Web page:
Writer’s Log, June 1st: Shaping Emotion 

On a very basic level, shaping emotion is a fundamental aspect of anything an artist does. A dancer does this with her body, a painter with her paints, a singer with her voice. But as technically savvy as any artist must be to do this work, I think it presents unique challenges to the writer. It might seem easier, given that the writer’s medium, language, actually has existing words to describe emotions of all kinds, but the truth is that the words we have to describe the gamut of human emotion are grossly inadequate to the task, and can often cheapen our intentions because we are forced to rely on them anyway.

But there are techniques a writer can use that have less to do with a dependency on language, and more to do with infusing the work with emotional awareness. Two of these techniques can be understood of as attending to the emotional plot, and allowing for emotional blocking.

The emotional plot runs right alongside the actual plot, but the distinction is critical all the same. The actual plot refers to the consequential sequence of events that result in a narrative. You know, three pigs of questionable mental faculties set out to make their fortune, build a few sloppy houses, run into a wolf, and learn that you need more than a few pieces of straw to protect yourself in this life. The emotional plot, on the other hand, can be better understood as the sequence of emotional realizations that propel a character from one version of herself into another. So, were the above story to actually have an emotional plot, it might run something like this: A technically savvy but aloof pig in a village of idiots sets out to make his fortune with his two younger brothers in tow, looks the other way when they build their crappy houses, has a near heart attack when both of them almost get eaten by a wolf, finds he has room in his own shelter to shield the two of them, and realizes that his solitary habits of competence are not nearly as rewarding as being able to protect the ones you love.

So what does this mean to the writer? It means that if you’re interested in conveying emotional depth and impact in your work, it’s often not enough to simply come up with and execute a solid plot. Frequently, in order for a storyline to really have wings, it must be inhabited by relatable and memorable characters whose internal lives shift over time. In other words, it’s not enough to hatch memorable personalities; you must also give them a way to fly.

This is tough work, but it’s exciting, too. It can be a way of opening new doors and breathing new life into your work, especially work that seems to have everything in place but still refuses to sing. But if this emotional plotting seems too intimidating at first, you can start by trying on some emotional blocking.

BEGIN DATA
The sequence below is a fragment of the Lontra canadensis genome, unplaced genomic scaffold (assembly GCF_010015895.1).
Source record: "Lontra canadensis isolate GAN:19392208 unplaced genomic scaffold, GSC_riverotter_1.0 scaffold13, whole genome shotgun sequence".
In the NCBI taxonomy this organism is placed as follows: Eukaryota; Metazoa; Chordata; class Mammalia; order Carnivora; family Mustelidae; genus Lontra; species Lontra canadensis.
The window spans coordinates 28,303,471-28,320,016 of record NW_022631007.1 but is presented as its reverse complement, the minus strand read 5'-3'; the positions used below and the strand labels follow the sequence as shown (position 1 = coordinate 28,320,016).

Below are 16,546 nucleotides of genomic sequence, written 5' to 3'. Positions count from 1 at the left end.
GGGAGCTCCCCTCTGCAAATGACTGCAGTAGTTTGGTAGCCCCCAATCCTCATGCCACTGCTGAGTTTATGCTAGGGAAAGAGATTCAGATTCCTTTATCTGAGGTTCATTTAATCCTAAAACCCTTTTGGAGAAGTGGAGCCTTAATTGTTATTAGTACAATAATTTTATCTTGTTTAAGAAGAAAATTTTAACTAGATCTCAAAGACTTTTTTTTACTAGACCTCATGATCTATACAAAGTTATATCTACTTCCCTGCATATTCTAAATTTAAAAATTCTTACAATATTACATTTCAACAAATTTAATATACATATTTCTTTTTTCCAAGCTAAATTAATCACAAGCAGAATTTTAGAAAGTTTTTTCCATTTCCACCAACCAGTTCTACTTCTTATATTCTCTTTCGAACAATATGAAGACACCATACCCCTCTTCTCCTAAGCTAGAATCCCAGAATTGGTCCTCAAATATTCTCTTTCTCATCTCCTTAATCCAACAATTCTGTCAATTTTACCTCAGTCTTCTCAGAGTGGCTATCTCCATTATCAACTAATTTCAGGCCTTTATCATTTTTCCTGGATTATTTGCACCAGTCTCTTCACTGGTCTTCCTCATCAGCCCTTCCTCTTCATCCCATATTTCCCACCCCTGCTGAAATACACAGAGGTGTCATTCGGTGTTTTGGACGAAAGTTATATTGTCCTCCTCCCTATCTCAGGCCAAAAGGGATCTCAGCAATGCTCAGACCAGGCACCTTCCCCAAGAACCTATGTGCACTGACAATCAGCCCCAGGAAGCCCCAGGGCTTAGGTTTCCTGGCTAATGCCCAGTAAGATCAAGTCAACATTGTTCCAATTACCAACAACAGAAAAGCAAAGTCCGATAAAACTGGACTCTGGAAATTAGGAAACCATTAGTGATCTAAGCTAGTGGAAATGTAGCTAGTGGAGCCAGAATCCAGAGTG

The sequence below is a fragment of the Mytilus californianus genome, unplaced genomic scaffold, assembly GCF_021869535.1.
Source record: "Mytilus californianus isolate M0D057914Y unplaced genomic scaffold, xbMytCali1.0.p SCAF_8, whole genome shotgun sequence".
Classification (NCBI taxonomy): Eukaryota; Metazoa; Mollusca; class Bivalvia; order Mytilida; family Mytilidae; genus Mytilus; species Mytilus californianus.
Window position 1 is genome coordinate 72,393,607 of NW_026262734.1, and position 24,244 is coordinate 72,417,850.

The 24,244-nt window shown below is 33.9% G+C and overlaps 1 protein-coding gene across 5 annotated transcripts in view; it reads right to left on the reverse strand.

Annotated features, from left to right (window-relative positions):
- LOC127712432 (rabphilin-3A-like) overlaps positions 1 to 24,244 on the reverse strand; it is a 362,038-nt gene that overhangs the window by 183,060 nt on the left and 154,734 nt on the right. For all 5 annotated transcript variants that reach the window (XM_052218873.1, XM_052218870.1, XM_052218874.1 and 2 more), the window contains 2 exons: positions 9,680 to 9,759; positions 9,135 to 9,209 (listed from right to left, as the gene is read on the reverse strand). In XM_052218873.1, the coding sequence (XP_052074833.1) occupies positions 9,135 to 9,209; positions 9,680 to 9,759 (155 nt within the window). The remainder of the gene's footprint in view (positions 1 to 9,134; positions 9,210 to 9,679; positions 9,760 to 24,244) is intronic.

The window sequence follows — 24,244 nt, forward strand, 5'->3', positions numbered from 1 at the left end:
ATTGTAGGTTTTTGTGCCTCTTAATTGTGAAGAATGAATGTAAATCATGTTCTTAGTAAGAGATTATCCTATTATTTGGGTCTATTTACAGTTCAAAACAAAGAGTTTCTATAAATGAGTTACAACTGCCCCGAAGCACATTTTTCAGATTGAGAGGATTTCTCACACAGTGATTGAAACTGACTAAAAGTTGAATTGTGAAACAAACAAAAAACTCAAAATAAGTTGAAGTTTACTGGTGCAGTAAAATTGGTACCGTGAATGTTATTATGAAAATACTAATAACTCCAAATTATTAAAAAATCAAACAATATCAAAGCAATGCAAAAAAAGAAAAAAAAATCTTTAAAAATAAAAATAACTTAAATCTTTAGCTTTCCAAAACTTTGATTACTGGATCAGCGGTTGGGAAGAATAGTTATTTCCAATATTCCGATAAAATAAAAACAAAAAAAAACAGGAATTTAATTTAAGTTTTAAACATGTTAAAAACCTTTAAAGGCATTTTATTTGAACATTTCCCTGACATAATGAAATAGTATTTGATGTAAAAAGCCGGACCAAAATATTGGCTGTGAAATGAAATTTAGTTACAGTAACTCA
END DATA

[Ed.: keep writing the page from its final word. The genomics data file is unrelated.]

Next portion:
If you’ve spent any time in the theater, you’ll be familiar with the concept of blocking. It’s the art and sometimes science of figuring out who and what needs to be where and when. To simplify, it can be understood as mapping out the placement of the players and their movements so that the play unfolds more fluidly. Lots of writers get this right. They know that Mr. Bean cannot be napping in the garden at the beginning of Chapter Three he is meant to be surprising Mrs. Abernathy in the boudoir as the chapter opens.

Similarly, emotional blocking is the art of being sure that your characters’ emotional reactions, or lack thereof, are being communicated in their movements and the pacing of the novel. If, for instance, Mrs. Abernathy reacts to being surprised in the boudoir by leaping to her feet, but in the next breath asks Mr. Bean if he remember to pick up milk at the grocery store, all the emotional air has gone out of the scene. Similarly, if Mr. Bean confesses his undying, unrequited love to Mrs. Abernathy and she slaps him across the face, there needs to be a moment in which Mr. Bean’s devastation/embarrassment/anger registers; if he simply holds his cheek and runs from the room, the reader misses a chance to really connect with his experience. On the other hand, if he gulps, tries to leave, falls over the ottoman, gets back up red-faced, turns back to say something to Mrs. Abernathy and stops, then turns again and rushes out the door, we get a far keener sense of his disappointment.

It might even be useful to consider both of these techniques as ways to leverage structure to add emotional depth when language alone won’t suffice. The emotional plot addresses the larger structure, and emotional blocking gets into the nitty gritty of how people’s inner lives and thoughts affect the small and big ways they move through their worlds.

I love these kinds of techniques because they show us some of the many ways in which writing can add up to so much more than the sum of its parts. And that, ultimately, is the holy grail for this writer (and reader) – the experience of seeing language escape its confines to magically convey the complexity of human experience. And after all, isn’t magic a human construct, too?

 

Art: Edgar Degas

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